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Manipulate physical quantities in Python

Project description


This python package allows you to manipulate physical quantities, basically considering in the association of a value (scalar, numpy.ndarray and more) and a physical unit (like meter or joule).

>>> from physipy.quickstart import nm, hp, c, J
>>> E_ph = hp * c / (500 * nm)
>>> print(E_ph)
3.9728916483435158e-19 kg*m**2/s**2
>>> E_ph.favunit = J
>>> print(E_ph)
3.9728916483435158e-19 J

For a quickstart, check the quickstart notebook on the homepage


pip install physipy


  • Few LOC
  • Simple architecture, with only 2 classes (namely Dimension and Quantity)
  • High numpy compatibility
  • Human-readable syntax (fast syntax !)

Use case

  • Define scalar and arrays of physical quantities
  • Compute operation between them : add, sub, mul, div, pow, and so on
  • Display physical quantities in various “units”

Implementation approach

The implementation is pretty simple :

  • a Dimension object represents a physical dimension. For now, these dimension are based on the SI unit. It is basically a dictionary where the keys represent the base dimensions, and the values are the exponent these dimensions.
  • a Quantity object is simply the association of a value, scalar or array (or more!), and a Dimension object. Note that this Quantity classe does not sub-class numpy.ndarray (although Quantity objects are compatible with numpy's ufuncs). Most of the work is done by this class.
  • By default, a Quantity is displayed in term of SI untis. To express a Quantity in another unit, just set the "favunit", which stands for "favourite unit" of the Quantity : my_toe_length.favunit = mm.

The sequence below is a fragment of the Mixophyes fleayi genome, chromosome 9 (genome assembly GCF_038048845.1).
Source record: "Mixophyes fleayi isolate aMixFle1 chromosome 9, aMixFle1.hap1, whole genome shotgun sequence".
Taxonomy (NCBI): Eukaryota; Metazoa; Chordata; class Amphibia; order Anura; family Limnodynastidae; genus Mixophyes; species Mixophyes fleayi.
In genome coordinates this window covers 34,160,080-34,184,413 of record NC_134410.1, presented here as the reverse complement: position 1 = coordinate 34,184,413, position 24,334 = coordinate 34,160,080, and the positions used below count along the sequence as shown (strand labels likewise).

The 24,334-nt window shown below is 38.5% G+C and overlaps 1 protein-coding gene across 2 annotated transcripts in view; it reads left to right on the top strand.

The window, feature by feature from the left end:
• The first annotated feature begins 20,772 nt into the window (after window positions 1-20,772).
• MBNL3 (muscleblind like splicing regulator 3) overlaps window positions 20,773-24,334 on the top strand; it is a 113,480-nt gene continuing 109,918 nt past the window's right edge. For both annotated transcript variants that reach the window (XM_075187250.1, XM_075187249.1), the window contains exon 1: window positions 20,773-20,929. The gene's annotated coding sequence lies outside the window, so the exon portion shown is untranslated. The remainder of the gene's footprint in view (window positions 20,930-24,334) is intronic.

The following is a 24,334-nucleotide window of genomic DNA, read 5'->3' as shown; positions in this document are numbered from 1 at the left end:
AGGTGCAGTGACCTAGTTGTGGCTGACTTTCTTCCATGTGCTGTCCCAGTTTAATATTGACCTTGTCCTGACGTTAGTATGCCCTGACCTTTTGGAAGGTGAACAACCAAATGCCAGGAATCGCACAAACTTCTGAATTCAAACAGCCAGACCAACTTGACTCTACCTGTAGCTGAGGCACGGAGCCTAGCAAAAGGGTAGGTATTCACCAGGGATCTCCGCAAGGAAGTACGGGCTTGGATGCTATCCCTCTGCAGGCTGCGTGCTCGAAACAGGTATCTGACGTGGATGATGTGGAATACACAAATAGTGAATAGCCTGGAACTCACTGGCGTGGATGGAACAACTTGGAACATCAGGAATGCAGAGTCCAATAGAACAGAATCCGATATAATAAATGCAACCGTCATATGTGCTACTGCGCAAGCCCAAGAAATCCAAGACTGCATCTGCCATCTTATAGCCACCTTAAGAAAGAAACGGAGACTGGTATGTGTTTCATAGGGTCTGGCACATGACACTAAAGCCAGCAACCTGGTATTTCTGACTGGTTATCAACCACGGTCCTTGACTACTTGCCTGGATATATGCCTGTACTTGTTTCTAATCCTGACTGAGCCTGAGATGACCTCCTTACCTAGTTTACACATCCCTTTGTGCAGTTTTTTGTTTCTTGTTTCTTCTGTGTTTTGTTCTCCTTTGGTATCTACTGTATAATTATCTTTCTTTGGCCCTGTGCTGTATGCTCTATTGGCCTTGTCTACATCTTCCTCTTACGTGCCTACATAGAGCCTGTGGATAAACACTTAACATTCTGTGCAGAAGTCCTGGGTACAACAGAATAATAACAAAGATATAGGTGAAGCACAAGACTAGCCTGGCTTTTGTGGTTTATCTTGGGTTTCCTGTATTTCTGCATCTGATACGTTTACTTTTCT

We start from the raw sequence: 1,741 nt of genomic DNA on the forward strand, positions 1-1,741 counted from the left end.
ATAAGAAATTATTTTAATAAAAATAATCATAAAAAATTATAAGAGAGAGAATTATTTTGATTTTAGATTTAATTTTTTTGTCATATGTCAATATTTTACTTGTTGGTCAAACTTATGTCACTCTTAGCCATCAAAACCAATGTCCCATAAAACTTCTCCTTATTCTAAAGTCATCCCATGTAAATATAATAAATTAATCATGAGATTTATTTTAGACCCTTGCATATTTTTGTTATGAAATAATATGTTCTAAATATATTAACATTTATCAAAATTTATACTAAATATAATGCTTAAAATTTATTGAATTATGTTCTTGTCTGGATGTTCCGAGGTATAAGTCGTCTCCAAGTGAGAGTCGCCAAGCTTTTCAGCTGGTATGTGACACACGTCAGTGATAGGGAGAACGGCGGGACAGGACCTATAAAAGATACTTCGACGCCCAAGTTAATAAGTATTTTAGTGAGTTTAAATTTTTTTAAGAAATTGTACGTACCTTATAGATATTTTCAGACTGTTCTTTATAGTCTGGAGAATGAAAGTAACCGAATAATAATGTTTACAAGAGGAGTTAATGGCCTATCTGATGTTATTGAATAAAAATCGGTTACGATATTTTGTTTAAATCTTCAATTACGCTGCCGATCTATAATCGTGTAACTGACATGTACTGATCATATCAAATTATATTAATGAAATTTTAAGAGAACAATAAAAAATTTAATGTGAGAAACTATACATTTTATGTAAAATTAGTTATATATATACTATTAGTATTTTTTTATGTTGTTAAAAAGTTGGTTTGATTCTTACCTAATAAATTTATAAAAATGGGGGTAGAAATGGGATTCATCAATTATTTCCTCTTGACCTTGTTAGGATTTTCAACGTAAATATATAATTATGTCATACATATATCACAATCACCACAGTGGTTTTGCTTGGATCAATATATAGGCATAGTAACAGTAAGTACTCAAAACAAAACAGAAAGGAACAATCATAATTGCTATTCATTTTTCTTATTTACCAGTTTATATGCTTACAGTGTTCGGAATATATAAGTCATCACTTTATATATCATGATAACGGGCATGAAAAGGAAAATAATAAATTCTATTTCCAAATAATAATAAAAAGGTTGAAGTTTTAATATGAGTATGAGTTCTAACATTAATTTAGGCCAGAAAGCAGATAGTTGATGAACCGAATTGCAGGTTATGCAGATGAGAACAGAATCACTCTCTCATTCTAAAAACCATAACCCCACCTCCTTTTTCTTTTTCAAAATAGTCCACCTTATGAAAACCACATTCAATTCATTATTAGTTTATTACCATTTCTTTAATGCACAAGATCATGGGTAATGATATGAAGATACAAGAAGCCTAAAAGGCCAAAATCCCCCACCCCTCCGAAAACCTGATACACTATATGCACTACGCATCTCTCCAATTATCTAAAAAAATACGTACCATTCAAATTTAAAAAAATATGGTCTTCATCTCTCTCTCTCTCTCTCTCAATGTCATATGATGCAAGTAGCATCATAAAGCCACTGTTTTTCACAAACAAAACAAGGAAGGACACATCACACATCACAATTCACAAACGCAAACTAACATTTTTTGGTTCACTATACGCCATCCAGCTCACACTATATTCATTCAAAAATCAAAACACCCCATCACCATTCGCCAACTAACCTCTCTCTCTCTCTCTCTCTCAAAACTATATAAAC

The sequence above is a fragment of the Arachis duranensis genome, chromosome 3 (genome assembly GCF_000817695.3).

• Plenty of common units (ex : Watt) and constants (ex : speed of light) are packed in. Your physical quantities (my_toe_length), units (kg), and constants (kB) are all Quantity objects.

Alternative packages

There are plenty of python packages that handle physical quantities computation. Some of them are full packages while some are just plain python module. Here is a list of those I could find (approximately sorted by guessed-popularity) :

If you know another package that is not in this list yet, feel free to contribute ! Also, if you are interested in the subject of physical quantities packages in python, check this quantities-comparison repo and this talk.


Here are some functionnality/fixes/TODOs for down the road :

  • Add a list of main functionnalities of the package
  • Improve the README
  • Create a full benchmark based on an expected behaviour, and bench physical quantities packages.
  • Improve numpy compatibility
  • Add uncertainty support
  • Allow changing base unit system (cgs, Planck units, etc)


This project is licensed under the MIT License - see the file for details


Thumbs up to phicem and his pysics package, on which this package was highly inspired. Check it out !

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